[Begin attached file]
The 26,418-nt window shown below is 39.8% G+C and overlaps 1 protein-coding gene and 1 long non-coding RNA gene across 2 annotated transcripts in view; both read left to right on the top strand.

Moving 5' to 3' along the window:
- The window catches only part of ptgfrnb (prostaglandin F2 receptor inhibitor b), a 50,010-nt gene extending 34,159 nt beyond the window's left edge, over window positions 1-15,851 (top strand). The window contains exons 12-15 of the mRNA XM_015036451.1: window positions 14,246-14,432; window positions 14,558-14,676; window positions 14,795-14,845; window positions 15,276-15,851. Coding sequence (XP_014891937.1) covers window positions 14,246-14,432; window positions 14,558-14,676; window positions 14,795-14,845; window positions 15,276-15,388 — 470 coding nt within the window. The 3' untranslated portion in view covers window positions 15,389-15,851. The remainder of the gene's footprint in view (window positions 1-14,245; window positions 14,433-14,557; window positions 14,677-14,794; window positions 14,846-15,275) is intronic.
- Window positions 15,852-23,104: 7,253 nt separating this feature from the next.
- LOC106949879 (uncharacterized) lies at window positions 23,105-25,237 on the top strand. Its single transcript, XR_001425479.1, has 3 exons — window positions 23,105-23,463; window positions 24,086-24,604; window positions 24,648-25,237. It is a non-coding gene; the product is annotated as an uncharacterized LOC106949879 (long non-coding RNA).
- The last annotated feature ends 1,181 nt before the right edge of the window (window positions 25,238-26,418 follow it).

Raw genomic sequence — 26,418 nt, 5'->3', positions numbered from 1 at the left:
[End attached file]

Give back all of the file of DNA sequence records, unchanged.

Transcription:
The 26,418-nt window shown below is 39.8% G+C and overlaps 1 protein-coding gene and 1 long non-coding RNA gene across 2 annotated transcripts in view; both read left to right on the top strand.

Moving 5' to 3' along the window:
- The window catches only part of ptgfrnb (prostaglandin F2 receptor inhibitor b), a 50,010-nt gene extending 34,159 nt beyond the window's left edge, over window positions 1-15,851 (top strand). The window contains exons 12-15 of the mRNA XM_015036451.1: window positions 14,246-14,432; window positions 14,558-14,676; window positions 14,795-14,845; window positions 15,276-15,851. Coding sequence (XP_014891937.1) covers window positions 14,246-14,432; window positions 14,558-14,676; window positions 14,795-14,845; window positions 15,276-15,388 — 470 coding nt within the window. The 3' untranslated portion in view covers window positions 15,389-15,851. The remainder of the gene's footprint in view (window positions 1-14,245; window positions 14,433-14,557; window positions 14,677-14,794; window positions 14,846-15,275) is intronic.
- Window positions 15,852-23,104: 7,253 nt separating this feature from the next.
- LOC106949879 (uncharacterized) lies at window positions 23,105-25,237 on the top strand. Its single transcript, XR_001425479.1, has 3 exons — window positions 23,105-23,463; window positions 24,086-24,604; window positions 24,648-25,237. It is a non-coding gene; the product is annotated as an uncharacterized LOC106949879 (long non-coding RNA).
- The last annotated feature ends 1,181 nt before the right edge of the window (window positions 25,238-26,418 follow it).

Raw genomic sequence — 26,418 nt, 5'->3', positions numbered from 1 at the left: